Best, Oleg

Image courtesy of Stuart Miles at FreeDigitalPhotos.net



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  • Hi Oleg,

    it is really the most discussed topic ever. People often discuss about using or not using intelligent numbers without showing alternative solutions. In my projects the opinion changed after I presented the classification module or, even simpler and more effective, an additional attribute “part classification”, where old logic can be stored.

    The funny thing about intelligent numbers is that companies who never used them, do not miss them :). I worked for such a company, where simple number string was used for 20 years. It was a nice time: no discussions about numbers or new number ranges or new assemblies etc. at all :). Manufacturing worked without issues and in many international sites. Such use cases could be a nice contribution in projects.

  • beyondplm

    Hi Alexander, Thanks for sharing this information! I guess, company that never used intelligent Part Numbers relied on classification schemas or additional attributes (you explained) to store the information. The information used for intelligent part numbers is usually essential for company business. It is just managed other way when company switch into simple numbers.

    Here is the thing – if part information is needed anyway, then it all depends on how flexible is the system to use it. My point about an increased important of intelligent number is that it is self-contained and can be easy taken out of any system for different use.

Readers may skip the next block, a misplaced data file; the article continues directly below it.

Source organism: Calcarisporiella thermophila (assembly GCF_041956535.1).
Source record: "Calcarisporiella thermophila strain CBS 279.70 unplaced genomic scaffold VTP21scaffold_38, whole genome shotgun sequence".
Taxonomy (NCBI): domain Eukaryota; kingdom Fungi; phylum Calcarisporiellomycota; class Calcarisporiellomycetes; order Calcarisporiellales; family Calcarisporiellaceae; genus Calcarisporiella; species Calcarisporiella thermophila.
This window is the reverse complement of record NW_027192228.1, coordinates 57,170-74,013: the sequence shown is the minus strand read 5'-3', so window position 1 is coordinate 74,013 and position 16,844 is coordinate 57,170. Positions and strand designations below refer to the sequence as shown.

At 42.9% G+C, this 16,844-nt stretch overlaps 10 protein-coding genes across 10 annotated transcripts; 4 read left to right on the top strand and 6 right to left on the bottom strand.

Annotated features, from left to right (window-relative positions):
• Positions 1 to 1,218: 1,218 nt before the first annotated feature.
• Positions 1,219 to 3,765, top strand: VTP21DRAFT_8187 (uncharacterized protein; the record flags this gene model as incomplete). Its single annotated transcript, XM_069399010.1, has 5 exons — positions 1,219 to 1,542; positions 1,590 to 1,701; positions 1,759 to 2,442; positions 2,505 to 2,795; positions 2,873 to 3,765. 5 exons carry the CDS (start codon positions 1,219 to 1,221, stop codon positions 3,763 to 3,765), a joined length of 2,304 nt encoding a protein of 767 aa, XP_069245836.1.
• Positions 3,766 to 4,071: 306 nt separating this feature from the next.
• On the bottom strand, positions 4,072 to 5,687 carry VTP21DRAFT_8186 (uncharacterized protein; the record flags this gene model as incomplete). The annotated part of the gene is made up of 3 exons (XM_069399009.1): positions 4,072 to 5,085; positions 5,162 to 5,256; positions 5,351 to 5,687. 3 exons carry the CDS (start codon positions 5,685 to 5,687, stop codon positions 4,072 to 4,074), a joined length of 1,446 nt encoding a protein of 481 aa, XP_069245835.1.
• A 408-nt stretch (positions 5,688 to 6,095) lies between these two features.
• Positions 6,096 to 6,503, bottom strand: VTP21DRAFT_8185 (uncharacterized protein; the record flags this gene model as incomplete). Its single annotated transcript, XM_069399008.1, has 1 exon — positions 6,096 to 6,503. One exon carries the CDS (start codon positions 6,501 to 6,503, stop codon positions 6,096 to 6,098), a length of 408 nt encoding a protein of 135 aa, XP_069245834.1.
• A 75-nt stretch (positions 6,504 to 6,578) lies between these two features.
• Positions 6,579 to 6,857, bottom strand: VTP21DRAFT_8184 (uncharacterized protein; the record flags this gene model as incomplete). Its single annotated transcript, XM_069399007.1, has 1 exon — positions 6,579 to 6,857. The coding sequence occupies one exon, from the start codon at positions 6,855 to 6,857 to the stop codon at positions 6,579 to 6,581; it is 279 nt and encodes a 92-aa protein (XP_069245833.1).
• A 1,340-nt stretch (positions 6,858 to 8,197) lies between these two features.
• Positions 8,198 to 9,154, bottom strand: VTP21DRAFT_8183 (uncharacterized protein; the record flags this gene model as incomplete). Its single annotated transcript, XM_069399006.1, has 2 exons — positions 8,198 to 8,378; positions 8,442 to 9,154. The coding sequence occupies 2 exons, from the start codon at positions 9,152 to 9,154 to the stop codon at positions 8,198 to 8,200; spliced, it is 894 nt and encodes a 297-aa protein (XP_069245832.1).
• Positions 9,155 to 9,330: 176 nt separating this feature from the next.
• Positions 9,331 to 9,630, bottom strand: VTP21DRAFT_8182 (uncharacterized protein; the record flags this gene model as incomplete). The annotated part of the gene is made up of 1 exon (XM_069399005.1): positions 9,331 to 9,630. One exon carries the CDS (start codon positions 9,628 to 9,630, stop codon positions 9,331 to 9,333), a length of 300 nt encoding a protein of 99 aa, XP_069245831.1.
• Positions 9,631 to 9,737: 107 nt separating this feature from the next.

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  • Geoff Laycock


    I have been a big fan of intelligent part numbers for a long time. Coming from a business that sold only configurable products every day and rarely selling the same exact product multiple times made it almost impossible to use anything else.

    The real benefit I see for using intelligent part numbers is simply that it increases sales. Even if you have a great internal ERP and/or PLM system that uses random part numbers with attributes that are well defined and easy to use, you customers, almost certainly, will not. They must rely on your catalog/website/customer service/application engineer to help find the correct part number. The real goal of coarse is to sell more product and make more money. The easier it is for your customers to determine your part number the easier it is for them to buy.

    I have always been amazed by how many customers I have met that know the intelligent part number system and could create our part numbers faster than we could. Once they have used the system enough it becomes second nature to them and even more difficult for a competitor win any regular business.

    When you provide tools to easily learn and use the smart part numbers then the user adoption and use of the system increases.

    I am delighted to see your optimism for the future of intelligent part numbers as almost everything else I have read has been strongly against the idea. The thing is, I think most of these opinions only take into account the internal part of the business and forget that if the customer is not buying then there is no business.

  • beyondplm

    Geoff, thanks for sharing your insight. IMO people are afraid to be locked by PLM, ERP, and other technologies without knowing Part Numbers. Although if you have a system in place chances it will go down are low, but it is physiological (irrational) rejection and PLM technology has nothing to do here. Another good reason to use intelligent part numbers is related to cross-system data exchange. Best, Oleg